Thursday, October 10, 2013

Back to Block 14

Block 14  Twin Tulips
Mary Wilson was 16 and living with her mother when she signed her block for Mary Criswell's quilt.  Mary Wilson then disappears from the census records.  She probably married but there isn't an easy way to trace her once her surname has changed.

I decided to follow Mary's siblings to see if there were any clues to Mary's timeline.  I used one of my favourite genealogical sites, and discovered the grave-site of her sister-in-law Elizabeth Wilson.  Included with a photo of the tombstone was this intriguing historical snapshot.

"Elizabeth was the mother of Martha (Ella) Long, wife of R. A. Long, the lumber baron, who started his Long-Bell Lumber Company in the small community of Columbus, Kansas.
She was a Quaker and a woman of great courage and foresight. She moved her nine children from Pennsylvania to the new and primitive town of Columbus, Cherokee County, Kansas following her husband's death in 1868."
Martha Ellen (Ella) Long nee Wilson

I googled 'R A Long timber baron' and was introduced to the R A Long Historical Society.

Robert Alexander Long grew up in Kentucky and migrated to Kansas as a young man. He tried his hand at a number of enterprises and failed at each.  R A Long spent one season making hay which he stored in timber sheds; the hay was cut at the wrong time and proved worthless.  Long consequently dismantled the sheds and sold the lumber at a profit.  Selling timber led to buying a sawmill, then a coal mine, then a railroad and the successes never stopped.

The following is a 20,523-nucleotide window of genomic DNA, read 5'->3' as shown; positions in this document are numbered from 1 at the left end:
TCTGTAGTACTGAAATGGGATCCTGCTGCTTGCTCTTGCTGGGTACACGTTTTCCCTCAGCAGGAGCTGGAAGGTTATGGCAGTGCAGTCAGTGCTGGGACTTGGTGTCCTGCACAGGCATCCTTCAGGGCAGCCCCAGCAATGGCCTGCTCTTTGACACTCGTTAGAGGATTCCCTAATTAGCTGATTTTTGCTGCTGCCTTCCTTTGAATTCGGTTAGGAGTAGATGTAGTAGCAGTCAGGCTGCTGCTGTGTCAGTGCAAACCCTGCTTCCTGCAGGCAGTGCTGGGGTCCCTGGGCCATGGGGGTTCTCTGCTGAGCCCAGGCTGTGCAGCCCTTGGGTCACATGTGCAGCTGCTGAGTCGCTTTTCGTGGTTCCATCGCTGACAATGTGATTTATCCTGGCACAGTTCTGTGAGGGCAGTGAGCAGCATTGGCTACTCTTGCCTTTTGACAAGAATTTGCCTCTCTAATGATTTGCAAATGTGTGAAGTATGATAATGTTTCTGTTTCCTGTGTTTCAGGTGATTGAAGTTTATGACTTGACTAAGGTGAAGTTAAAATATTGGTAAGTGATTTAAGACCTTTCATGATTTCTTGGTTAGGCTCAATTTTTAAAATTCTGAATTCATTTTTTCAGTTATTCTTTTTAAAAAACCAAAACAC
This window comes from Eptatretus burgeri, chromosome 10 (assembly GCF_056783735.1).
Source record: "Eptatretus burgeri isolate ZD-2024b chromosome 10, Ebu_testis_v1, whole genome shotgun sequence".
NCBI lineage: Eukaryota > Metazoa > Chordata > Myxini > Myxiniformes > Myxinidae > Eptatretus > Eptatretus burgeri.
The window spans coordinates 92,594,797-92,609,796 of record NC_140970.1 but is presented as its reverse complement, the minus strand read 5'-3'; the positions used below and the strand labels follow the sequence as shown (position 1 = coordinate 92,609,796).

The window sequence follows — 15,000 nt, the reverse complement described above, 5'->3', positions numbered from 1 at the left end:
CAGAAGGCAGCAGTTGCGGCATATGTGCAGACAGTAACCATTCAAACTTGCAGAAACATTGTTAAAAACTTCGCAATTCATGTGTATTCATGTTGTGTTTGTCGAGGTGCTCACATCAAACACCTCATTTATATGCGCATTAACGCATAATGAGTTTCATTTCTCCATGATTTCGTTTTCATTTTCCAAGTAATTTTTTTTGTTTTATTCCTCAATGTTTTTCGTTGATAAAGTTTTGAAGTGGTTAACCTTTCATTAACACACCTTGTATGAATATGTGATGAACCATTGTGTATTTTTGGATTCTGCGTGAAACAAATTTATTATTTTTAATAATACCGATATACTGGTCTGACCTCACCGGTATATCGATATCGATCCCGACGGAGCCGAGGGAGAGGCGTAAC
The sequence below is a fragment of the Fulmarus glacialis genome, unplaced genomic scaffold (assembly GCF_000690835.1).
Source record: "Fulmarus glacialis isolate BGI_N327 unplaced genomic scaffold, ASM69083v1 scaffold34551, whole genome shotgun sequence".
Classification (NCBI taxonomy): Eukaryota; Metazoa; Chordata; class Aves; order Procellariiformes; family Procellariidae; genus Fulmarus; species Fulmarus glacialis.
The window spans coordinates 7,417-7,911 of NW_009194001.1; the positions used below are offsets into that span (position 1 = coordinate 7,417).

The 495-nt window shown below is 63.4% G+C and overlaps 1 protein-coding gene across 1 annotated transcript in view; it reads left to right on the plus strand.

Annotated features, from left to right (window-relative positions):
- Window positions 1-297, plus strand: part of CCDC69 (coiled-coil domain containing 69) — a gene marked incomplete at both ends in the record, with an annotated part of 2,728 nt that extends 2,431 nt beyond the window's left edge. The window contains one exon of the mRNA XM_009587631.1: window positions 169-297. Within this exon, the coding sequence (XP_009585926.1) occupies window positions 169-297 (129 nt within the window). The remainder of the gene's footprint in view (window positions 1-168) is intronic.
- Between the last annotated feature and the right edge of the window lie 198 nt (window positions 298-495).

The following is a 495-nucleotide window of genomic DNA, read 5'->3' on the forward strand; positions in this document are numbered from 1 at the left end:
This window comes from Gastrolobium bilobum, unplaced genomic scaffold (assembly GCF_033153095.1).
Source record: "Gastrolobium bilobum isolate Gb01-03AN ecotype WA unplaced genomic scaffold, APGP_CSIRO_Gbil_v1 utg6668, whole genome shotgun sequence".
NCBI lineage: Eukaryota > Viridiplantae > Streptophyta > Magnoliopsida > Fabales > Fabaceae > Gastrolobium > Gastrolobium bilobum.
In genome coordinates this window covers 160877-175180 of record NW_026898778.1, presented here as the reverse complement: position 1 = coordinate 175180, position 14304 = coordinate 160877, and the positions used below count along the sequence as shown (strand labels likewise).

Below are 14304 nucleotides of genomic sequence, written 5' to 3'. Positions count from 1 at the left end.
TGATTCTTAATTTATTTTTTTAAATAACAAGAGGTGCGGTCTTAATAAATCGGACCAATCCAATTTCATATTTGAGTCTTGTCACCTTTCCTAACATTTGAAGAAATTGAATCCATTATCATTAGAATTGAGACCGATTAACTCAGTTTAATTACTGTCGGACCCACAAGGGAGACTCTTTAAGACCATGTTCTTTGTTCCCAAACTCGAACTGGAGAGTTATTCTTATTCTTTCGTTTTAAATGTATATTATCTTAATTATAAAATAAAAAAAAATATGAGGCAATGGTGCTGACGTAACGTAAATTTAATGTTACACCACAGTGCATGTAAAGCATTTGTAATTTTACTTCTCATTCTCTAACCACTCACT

R A Long built his home Corinthian Hall in Kansas City Missouri.  It now houses the Kansas City Museum.

Corinthian Hall

R A Long also built Longview Farm, a model farm of 1,780 acres with 60 buildings, a chapel, a hotel and 175 employees.  Longview Farm was famous for its show horses.

Show Barn at Longview Farm

R A Long married Elizabeth Wilson's daughter Ella in 1876.  Their first child, a boy, lived for only a few weeks.  Robert and Ella Wilson then had two daughters, Sallie America and Loula.

Sallie America Long

Sallie America Long went to finishing school in Washington, D.C. and then went on a world tour.  She met and married Hayne Ellis, a naval officer, and established a home in Washington D.C.  When her husband died she returned to Longview Farm to live with her sister Loula.

Loula Long

Loula Long was a horsewoman.  She was one of the first women to compete against men in horse and carriage events. Loula was well known for the horses she bred at Longview Farm and for her hats.  She married Robert Combs lived with him and her children at the Farm.

Loula Long Combs driving Capitvation

I found the story of the Wilsons and the Longs fascinating, I hope you have enjoyed this brief glimpse into their amazing lives.

1 comment:

  1. What a fascinating story! My daughter lives in KC -- I will have to share this with her! Love the history behind the quilts.


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